110-130 lbs. (male);
100-120 lbs. (female)
25-27 in. (male);
24-26 in. (female)
1. Key Characteristics of Bullmastiffs
Bullmastiffs are large, strong, powerful dogs. They are intelligent and protective.
Their short coat comes in colors of red, fawn and brindle.
2. Where Bullmastiffs Came From
Evidence of Bullmastiffs dates to the 1700s, but these dogs are mostly known for their work in England around 1860.
Poachers would target large estates and game preserves. A dog was enlisted to ward off the poachers and, if needed, attack on command.
The dogs would actually pin down the poacher and hold them without causing great harm until the gamekeeper could arrive. They could run short distances quickly and quietly.
The dog was created by crossing Bulldogs (40%) and Mastiffs (60%). Dark brindle colors were desired for night work, and the dogs with this coat color were referred to as night dogs.
The American Kennel Club (AKC) added Bullmastiffs to its breed registry in 1933.
3. How Friendly Are Bullmastiffs?
In addition to the drooling and snoring, Bullmastiffs are intelligent, loyal, protective dogs who are eager to please. They are active, confident, alert yet affectionate, and tolerate children well.
They don’t bark much and can live comfortably in apartments with daily exercise.
Bullmastiffs are fine with other pets as long as they are properly socialized. They require obedience training with a leader who is firm but not harsh. Know that Bullmastiffs don’t do well in kennels.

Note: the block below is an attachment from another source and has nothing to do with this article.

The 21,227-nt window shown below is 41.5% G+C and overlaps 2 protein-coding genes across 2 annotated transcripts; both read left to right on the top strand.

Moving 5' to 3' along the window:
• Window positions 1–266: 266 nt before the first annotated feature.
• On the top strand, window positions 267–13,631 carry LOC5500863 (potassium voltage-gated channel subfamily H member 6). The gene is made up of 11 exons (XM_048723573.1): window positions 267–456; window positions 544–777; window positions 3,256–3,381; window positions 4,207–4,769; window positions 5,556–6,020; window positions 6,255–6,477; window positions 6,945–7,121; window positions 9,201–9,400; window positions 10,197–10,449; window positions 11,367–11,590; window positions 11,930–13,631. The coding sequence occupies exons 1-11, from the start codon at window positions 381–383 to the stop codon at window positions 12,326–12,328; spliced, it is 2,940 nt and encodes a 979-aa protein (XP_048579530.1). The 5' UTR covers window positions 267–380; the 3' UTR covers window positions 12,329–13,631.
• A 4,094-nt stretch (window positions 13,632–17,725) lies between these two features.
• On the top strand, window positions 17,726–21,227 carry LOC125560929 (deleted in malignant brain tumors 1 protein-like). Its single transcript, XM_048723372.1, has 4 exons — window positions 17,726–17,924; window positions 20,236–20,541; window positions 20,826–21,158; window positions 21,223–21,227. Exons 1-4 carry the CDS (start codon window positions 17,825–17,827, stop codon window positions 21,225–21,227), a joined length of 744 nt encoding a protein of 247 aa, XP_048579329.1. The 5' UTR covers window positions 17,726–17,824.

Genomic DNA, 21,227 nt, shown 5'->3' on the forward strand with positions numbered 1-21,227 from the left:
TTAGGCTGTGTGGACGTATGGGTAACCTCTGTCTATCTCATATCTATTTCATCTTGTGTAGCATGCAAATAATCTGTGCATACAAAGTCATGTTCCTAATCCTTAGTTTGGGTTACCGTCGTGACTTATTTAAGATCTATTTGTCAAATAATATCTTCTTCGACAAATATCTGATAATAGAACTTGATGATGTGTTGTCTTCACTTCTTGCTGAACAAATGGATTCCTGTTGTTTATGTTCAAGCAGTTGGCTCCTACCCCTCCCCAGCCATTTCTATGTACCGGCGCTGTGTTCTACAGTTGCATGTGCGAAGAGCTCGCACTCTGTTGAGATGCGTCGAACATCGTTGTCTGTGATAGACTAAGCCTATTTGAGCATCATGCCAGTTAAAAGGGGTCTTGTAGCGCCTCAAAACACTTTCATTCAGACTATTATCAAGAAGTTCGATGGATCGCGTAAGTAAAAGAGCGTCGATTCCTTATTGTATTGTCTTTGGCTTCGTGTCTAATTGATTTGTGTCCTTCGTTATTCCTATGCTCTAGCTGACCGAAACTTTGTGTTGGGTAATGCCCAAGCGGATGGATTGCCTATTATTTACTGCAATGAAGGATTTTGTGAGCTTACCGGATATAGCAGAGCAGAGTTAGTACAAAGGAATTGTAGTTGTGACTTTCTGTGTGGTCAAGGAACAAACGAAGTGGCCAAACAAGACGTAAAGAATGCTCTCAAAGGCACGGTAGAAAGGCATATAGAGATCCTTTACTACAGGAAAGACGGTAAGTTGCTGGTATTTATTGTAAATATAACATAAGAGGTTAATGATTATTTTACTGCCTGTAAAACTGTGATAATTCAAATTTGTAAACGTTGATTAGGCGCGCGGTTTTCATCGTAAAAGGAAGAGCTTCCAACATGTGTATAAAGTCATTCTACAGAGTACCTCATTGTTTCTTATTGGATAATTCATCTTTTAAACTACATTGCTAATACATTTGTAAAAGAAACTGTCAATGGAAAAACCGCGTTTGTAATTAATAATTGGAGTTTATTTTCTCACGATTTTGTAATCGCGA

4. Is This the Right Dog for You?
MEDIUM: While this is an active breed, the Bullmastiff can get sufficient exercise with daily walks. As long as you provide regular walks, the breed can do well in an apartment.
Bullmastiffs can gain weight easily, so monitor the food intake for these dogs.
MEDIUM: Shedding and grooming is minimal for this breed. Weekly brushing is sufficient, and you can give baths as necessary.
Check the paws regularly and trim the hair between the toes. Provide regular teeth brushing, nail clipping and ear cleaning.
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MEDIUM: These are some of the health issues seen in the Bullmastiff breed:
- Hip dysplasia
- Eye problems (eyelid, retinal atrophy)
- Boils on the mouth or lips
- Mast cell tumors
- Gains weight easily
More Stats About Bullmastiffs
|Ease of Training||★★★☆☆|
|Tolerate Being Alone||★★☆☆☆|
|Very Good With Kids||★★★★☆|
This Bullmastiff is incredibly excited in this video:
5. How to Adopt a Bullmastiff
Purebred dogs end up in shelters and rescues every day. Start your search here for an adoptable Bullmastiff, or contact a local rescue.
If you decide to buy rather than adopt, please don’t buy from a breeder unless you are confident they’re not running a puppy mill operation.
- “Bullmastiff.” American Kennel Club. https://www.akc.org/dog-breeds/bullmastiff/.
- “History of the Breed.” American Bullmastiff Association. https://bullmastiff.us/about-the-breed/history-of-the-breed/.
- Beans, Carol, and Tracy Ferrick. “Getting to know the Bullmastiff.” American Bullmastiff Association. https://bullmastiff.us/about-the-breed/getting-to-know-the-bullmastiff/.
- “The Illustrated Standard of the Bullmastiff.” American Bullmastiff Association. 1992. https://bullmastiff.us/about-the-breed/the-illustrated-standard/.
- Cusick, William D. Canine Nutrition & Choosing the Best Food for Your Breed of Dog. Adele Publications. 1990. 83. https://www.google.com/books/edition/Canine_nutrition_choosing_the_best_food/XypWAAAAYAAJ?hl=en&gbpv=0.
- Clark, Ross D., DVM. Medical, Genetic & Behavioral Risk Factors of Bullmastiffs. Xlibris. 2014.